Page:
- Regulations: Of the 22 countries other than Brazil examined in the report, only five (all in South America) have a cohesive national biofuels plan. Four countries have pending legislation. These countries are at varying stages of development, from Colombia, which has comprehensive regulation as well as production, to Trinidad & Tobago, which dehydrates and exports ethanol but has no national framework in place. In what areas does the report think LAC nations need regulatory advice? Four:
- Privatization – including the overhaul of aging and inefficient government sugar industries, including plant infrastructure;
- Market Parameters – including the development of fuel definitions and specifications; the mandate of environmentally and socially sustainable methods of feedstock cultivation and biofuels production; and the creation of incentives for production, such as tax holidays;
- Domestic Consumption – including mandatory blending; mandatory use of biofuels by public vehicles and taxi fleets (to ensure a minimal level of demand); public education campaigns; and tax structures which support the competitiveness of biofuels; and
- Clean Development Mechanism (CDM) Project Development – including the provision of assistance to project sponsors hoping to develop CDM projects in the host country, and the establishment of regulations to account for uncertainties regarding the Kyoto framework extending beyond the Protocol’s 2008-2012 commitment period or between periods.
- Capacity Expansion: Financing for acquiring land and equipment likely will be needed as countries increase their biofuel production and consumption. Furthermore, for the seven countries with mandatory blending regulations in place to move beyond a certain blend level (roughly 10%), consumers will need access to flex-fuel technology.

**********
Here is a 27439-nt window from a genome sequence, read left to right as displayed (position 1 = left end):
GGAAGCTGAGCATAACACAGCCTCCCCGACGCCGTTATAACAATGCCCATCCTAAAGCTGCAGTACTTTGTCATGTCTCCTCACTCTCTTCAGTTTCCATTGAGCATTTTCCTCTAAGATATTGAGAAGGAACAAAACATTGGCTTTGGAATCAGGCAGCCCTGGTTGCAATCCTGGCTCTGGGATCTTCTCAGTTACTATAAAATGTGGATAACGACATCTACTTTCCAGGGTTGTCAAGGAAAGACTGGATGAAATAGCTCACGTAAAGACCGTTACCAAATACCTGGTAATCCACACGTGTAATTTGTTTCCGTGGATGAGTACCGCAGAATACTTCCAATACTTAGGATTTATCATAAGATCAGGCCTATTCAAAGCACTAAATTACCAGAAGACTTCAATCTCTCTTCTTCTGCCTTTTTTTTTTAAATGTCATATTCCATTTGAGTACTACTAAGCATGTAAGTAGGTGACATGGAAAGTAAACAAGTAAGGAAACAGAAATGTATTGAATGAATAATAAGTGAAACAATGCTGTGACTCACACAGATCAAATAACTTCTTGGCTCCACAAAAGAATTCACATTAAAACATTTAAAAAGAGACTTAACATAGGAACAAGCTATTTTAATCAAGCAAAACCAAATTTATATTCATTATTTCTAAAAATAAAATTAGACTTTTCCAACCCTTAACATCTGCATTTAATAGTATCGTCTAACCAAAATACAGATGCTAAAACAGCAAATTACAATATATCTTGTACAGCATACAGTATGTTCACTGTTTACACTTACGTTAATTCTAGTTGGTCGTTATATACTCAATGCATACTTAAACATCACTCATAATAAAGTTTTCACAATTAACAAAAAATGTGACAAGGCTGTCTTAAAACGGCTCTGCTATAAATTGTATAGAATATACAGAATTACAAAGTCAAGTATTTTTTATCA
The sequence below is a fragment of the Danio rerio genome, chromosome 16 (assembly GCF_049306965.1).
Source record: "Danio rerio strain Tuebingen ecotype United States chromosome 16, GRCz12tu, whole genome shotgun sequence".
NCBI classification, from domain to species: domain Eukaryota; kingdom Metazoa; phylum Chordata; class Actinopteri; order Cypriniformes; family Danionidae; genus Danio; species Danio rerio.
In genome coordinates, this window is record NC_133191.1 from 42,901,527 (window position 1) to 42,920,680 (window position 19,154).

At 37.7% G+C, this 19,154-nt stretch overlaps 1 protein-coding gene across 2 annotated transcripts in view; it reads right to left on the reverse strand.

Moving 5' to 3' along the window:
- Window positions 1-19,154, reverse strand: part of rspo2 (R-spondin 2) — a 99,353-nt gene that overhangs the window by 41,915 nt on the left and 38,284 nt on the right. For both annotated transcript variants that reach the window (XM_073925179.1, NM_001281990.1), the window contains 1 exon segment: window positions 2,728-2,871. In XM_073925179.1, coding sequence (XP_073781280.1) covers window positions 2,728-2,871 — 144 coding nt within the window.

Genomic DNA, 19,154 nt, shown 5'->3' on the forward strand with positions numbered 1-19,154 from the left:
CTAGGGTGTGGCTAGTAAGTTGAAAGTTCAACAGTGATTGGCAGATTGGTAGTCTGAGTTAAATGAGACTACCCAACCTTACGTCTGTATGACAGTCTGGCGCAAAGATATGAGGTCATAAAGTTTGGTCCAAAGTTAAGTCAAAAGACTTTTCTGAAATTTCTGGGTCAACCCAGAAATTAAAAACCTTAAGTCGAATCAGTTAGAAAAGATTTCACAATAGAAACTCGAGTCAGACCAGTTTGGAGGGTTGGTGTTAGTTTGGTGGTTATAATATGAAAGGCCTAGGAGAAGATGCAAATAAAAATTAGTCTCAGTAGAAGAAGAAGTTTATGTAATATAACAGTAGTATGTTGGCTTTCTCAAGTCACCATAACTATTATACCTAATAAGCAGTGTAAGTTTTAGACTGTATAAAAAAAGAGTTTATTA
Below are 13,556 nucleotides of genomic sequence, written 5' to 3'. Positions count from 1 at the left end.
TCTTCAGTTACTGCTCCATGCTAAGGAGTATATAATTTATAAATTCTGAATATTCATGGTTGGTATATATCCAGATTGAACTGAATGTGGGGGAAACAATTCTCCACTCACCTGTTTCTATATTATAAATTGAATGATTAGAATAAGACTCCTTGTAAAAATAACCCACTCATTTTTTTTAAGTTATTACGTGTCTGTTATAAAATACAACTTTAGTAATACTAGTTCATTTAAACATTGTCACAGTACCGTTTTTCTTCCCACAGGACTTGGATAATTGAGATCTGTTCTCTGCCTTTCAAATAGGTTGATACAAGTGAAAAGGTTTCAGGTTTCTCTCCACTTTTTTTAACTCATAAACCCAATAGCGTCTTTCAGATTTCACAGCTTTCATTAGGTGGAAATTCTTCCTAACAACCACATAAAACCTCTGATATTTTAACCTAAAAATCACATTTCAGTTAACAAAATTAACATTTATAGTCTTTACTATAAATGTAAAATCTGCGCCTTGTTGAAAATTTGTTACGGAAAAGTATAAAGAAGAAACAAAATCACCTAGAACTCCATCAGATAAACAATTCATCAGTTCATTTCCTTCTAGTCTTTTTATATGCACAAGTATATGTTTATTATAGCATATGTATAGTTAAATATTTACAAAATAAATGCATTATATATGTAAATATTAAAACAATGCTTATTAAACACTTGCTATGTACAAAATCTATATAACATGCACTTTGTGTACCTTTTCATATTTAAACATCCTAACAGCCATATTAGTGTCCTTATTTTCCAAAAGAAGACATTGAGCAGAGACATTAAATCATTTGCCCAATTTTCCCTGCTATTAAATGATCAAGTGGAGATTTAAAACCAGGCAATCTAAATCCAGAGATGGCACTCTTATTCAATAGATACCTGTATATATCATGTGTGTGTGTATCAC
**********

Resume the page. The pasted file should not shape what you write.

- Infrastructure Financing: Infrastructure development is a formidable obstacle to biofuel development in parts of the region. Investment will be needed in storage tanks and distribution transport, and a network of dedicated pumps at fuel stations. “A concentrated effort in strategic transport infrastructure must include pipelines, which are the most cost-efficient means of transporting fuel in large quantities. Port infrastructure, including dedicated terminals and storages facilities, will be critical as well to the region’s biofuels export competitiveness.”
- Innovation Support: All LAC nations will need helping in promoting technological advancement and in matching labor training to support the development of competitive, efficient biofuels production region-wide. LAC nations also would benefit from collaborative efforts on R&D and technology transfer within the biofuels community locally as well as globally.
What does the report specifically suggest for the IDB’s role in all this?
- “Launch a Global Biofuels Market Development Fund that could help address financial barriers to biofuels production and consumption.” The Fund could help produce feasibility studies; promote technological advancement; finance capacity expansion, infrastructure development, and regulatory improvement.
- Launch a “Hemispheric Renewable Resource Regulatory Initiative.” “Such an initiative would provide technical assistance in framework-building and benchmarking to measure regulatory progress. It might also coordinate forums in which countries could exchange regulatory experiences, highlight successes and failures, and discuss long-term regional integration prospects for the biofuels industry.”